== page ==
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Rules & Regulations: A Long Way to REACH

By: Nicolas Gardères
Posted: February 27, 2009, from the March 2009 issue of GCI Magazine.

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REACH pre-registration was the first test. It will now be interesting to follow up on how the U.S. companies are going to comply with the new communication requirements that have been in force since October 28, 2008—the day the ECHA published a “candidate list” of 15 substances (which was reduced to seven in January 2009) to be included in Annex XIV of the regulation, i.e. substances subject to authorization. These substances have been deemed to be very toxic, and the EU’s goal is to encourage companies to substitute less dangerous chemicals. Annex XIV states that if a company exports a product to the EU market that contains more than 0.1% of a substance on the list, that company must inform its importers. Moreover, any European citizen has the right to know if a product contains such a substance, and can request such information by sending a letter to the company whose name appears on the package. That company has 45 days to answer the query.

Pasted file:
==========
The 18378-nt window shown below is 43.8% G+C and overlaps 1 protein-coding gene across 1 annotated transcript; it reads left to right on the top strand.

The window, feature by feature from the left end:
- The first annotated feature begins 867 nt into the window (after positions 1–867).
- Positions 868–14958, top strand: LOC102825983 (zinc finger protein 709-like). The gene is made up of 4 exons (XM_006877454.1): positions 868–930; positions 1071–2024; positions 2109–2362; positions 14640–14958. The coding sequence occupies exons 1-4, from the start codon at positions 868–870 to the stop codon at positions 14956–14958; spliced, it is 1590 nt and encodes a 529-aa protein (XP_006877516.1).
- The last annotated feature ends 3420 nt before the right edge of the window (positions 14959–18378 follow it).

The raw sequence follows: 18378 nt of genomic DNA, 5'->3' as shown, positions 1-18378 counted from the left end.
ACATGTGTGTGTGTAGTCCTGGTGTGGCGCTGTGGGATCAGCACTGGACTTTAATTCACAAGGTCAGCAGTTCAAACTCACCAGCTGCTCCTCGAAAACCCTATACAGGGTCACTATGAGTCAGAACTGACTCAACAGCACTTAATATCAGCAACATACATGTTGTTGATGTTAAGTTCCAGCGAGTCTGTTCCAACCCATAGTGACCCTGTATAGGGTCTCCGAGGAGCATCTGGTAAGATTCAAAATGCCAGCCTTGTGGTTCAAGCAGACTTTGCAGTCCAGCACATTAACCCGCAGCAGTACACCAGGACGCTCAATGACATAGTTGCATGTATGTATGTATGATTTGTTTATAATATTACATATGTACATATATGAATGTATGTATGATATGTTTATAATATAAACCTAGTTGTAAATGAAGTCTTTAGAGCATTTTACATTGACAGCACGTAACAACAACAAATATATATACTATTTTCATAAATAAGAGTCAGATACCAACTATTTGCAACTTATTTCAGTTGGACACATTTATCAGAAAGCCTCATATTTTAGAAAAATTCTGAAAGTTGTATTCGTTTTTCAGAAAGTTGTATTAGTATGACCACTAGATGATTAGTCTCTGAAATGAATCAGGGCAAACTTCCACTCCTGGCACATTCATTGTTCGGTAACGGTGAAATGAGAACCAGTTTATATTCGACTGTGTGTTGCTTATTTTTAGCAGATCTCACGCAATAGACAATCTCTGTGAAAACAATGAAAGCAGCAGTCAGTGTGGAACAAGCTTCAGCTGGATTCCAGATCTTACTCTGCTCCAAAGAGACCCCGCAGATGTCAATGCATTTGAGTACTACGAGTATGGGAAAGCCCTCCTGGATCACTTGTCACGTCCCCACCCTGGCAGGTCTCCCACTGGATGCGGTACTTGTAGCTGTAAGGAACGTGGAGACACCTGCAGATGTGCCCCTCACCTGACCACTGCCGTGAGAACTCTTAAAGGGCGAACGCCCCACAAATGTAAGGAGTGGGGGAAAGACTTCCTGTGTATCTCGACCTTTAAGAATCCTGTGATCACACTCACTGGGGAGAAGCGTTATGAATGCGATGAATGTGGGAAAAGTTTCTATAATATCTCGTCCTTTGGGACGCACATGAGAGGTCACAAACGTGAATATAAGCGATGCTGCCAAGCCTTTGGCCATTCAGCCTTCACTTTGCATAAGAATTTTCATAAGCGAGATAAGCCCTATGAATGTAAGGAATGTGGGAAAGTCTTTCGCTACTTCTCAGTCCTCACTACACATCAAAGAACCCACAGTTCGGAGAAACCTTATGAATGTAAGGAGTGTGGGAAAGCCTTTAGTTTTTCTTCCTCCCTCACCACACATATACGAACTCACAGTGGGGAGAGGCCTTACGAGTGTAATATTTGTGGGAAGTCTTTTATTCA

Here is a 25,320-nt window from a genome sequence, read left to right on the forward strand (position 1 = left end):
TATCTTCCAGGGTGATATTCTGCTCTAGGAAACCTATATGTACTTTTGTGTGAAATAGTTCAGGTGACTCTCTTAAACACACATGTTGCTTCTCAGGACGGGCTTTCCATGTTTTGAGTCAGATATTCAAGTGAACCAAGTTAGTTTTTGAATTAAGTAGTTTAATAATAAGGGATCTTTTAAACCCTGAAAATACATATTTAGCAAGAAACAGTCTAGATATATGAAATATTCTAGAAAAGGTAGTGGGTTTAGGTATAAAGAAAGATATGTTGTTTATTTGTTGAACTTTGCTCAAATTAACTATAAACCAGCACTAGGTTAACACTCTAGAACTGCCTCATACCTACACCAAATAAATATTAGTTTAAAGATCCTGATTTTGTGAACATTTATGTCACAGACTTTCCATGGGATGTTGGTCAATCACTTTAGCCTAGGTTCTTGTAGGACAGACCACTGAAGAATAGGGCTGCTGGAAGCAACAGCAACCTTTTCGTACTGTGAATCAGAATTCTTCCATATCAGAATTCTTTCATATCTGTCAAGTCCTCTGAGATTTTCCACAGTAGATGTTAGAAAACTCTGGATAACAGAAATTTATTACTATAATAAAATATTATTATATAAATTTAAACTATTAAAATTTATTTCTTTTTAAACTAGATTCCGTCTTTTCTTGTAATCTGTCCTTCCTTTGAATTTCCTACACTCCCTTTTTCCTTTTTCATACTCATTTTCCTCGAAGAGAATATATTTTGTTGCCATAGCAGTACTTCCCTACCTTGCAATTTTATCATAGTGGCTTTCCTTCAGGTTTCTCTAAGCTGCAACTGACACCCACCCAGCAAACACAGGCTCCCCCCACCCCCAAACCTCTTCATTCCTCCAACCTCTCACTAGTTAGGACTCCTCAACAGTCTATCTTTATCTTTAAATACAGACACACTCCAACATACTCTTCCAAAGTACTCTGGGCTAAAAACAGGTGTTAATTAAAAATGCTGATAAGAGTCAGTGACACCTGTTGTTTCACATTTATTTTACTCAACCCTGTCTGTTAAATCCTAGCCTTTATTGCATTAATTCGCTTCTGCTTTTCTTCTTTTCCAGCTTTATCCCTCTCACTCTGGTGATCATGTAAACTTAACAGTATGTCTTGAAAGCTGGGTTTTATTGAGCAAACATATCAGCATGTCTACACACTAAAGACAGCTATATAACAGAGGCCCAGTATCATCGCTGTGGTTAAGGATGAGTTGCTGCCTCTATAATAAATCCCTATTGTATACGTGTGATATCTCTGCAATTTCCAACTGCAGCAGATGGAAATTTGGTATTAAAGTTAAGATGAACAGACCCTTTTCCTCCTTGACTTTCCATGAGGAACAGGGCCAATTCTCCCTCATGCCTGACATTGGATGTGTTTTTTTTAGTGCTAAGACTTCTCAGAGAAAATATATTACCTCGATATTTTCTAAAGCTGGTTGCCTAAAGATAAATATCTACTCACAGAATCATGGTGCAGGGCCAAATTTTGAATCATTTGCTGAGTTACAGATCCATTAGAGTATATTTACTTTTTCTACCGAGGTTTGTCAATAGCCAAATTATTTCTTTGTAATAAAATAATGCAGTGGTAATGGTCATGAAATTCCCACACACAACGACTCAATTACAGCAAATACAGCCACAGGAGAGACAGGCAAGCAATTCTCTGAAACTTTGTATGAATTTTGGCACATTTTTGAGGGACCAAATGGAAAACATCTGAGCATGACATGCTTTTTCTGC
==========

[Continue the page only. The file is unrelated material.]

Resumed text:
A failure to answer would lead to a ban of the product on the EU market, following the principle “No Data No Market.” Finally, a very sensitive topic in relation to the regulations has not yet really been openly discussed by companies: how to share the cost of REACH implementation along the supply chain? In other words, who will pay for REACH? The way that companies will try and spread the costs related to REACH, such as any related administrative fees or costs of studies, will be an important legal and commercial issue. The implications of REACH on U.S. companies is already beginning to show, and it will be very interesting to see how U.S. companies deal with the major upcoming issues—particularly registration, costs and forming consortia.

Nicolas Gardères is a French scholar (University Paris-Descartes) and attorney specializing in environmental and European law with the international law firm Denton Wilde Sapte, where he is advising leading global companies on their implementation of REACH.